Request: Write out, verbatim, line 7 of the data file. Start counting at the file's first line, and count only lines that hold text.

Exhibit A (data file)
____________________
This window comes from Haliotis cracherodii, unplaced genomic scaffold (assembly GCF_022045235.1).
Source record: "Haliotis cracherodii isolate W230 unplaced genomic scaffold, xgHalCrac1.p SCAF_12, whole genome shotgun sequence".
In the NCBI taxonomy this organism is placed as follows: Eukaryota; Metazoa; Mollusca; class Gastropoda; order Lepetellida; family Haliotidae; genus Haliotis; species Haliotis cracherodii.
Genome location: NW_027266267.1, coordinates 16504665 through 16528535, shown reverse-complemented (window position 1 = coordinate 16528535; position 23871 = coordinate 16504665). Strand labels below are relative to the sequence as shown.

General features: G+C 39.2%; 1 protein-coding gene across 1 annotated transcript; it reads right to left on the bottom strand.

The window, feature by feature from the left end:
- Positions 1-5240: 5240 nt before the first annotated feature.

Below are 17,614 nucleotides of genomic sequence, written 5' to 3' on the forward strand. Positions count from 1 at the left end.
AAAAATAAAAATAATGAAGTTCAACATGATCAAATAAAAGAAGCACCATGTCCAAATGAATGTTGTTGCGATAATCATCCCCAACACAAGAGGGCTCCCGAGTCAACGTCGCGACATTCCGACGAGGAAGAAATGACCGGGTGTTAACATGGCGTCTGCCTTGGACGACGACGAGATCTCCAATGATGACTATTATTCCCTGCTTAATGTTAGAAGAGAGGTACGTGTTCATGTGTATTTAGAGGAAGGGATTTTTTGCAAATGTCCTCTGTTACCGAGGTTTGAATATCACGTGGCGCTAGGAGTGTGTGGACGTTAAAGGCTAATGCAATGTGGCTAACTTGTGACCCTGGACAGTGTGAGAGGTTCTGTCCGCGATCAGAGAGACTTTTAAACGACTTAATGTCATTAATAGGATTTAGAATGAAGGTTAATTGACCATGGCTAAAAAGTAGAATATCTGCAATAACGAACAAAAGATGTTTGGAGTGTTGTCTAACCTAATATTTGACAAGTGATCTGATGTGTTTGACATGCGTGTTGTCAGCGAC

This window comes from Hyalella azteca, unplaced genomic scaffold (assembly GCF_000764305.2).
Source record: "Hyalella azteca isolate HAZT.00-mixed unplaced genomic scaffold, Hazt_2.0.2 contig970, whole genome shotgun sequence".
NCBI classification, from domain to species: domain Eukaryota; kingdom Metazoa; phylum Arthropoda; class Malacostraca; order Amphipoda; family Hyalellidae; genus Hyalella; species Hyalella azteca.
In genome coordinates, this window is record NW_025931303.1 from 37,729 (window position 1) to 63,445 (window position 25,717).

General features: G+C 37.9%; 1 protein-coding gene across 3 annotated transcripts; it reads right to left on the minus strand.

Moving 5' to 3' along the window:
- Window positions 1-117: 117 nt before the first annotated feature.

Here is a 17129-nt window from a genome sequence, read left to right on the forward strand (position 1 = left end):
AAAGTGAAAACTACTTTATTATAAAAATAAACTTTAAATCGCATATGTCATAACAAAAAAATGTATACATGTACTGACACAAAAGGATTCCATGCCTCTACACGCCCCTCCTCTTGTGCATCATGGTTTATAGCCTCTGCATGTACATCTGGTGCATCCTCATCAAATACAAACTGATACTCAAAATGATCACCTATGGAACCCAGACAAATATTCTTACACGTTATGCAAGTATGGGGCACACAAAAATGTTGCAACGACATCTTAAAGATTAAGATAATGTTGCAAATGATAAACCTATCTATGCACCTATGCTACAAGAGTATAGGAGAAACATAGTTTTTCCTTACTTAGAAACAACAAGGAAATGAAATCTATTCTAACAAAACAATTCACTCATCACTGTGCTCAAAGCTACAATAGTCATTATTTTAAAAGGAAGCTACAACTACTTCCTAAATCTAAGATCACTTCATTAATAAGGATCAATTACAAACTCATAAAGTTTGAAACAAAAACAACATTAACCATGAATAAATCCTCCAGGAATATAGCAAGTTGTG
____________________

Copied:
- Positions 1-5240: 5240 nt before the first annotated feature.